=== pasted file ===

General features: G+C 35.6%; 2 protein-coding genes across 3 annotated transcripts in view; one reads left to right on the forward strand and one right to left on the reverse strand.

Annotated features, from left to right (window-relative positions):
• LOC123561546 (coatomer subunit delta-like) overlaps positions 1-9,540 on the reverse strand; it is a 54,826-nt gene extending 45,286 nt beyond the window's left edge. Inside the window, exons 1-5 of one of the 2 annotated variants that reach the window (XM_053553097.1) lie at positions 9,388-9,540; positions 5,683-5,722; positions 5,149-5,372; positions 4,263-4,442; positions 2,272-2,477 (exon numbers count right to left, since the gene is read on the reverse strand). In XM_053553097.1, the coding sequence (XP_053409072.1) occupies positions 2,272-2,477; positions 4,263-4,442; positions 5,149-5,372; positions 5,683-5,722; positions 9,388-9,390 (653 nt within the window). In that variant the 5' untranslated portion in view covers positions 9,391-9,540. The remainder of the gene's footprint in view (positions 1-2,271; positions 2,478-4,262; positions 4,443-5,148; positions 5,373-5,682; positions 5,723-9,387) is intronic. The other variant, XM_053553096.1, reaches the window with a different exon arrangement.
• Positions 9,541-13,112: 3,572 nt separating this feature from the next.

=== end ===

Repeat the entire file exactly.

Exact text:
General features: G+C 35.6%; 2 protein-coding genes across 3 annotated transcripts in view; one reads left to right on the forward strand and one right to left on the reverse strand.

Annotated features, from left to right (window-relative positions):
• LOC123561546 (coatomer subunit delta-like) overlaps positions 1-9,540 on the reverse strand; it is a 54,826-nt gene extending 45,286 nt beyond the window's left edge. Inside the window, exons 1-5 of one of the 2 annotated variants that reach the window (XM_053553097.1) lie at positions 9,388-9,540; positions 5,683-5,722; positions 5,149-5,372; positions 4,263-4,442; positions 2,272-2,477 (exon numbers count right to left, since the gene is read on the reverse strand). In XM_053553097.1, the coding sequence (XP_053409072.1) occupies positions 2,272-2,477; positions 4,263-4,442; positions 5,149-5,372; positions 5,683-5,722; positions 9,388-9,390 (653 nt within the window). In that variant the 5' untranslated portion in view covers positions 9,391-9,540. The remainder of the gene's footprint in view (positions 1-2,271; positions 2,478-4,262; positions 4,443-5,148; positions 5,373-5,682; positions 5,723-9,387) is intronic. The other variant, XM_053553096.1, reaches the window with a different exon arrangement.
• Positions 9,541-13,112: 3,572 nt separating this feature from the next.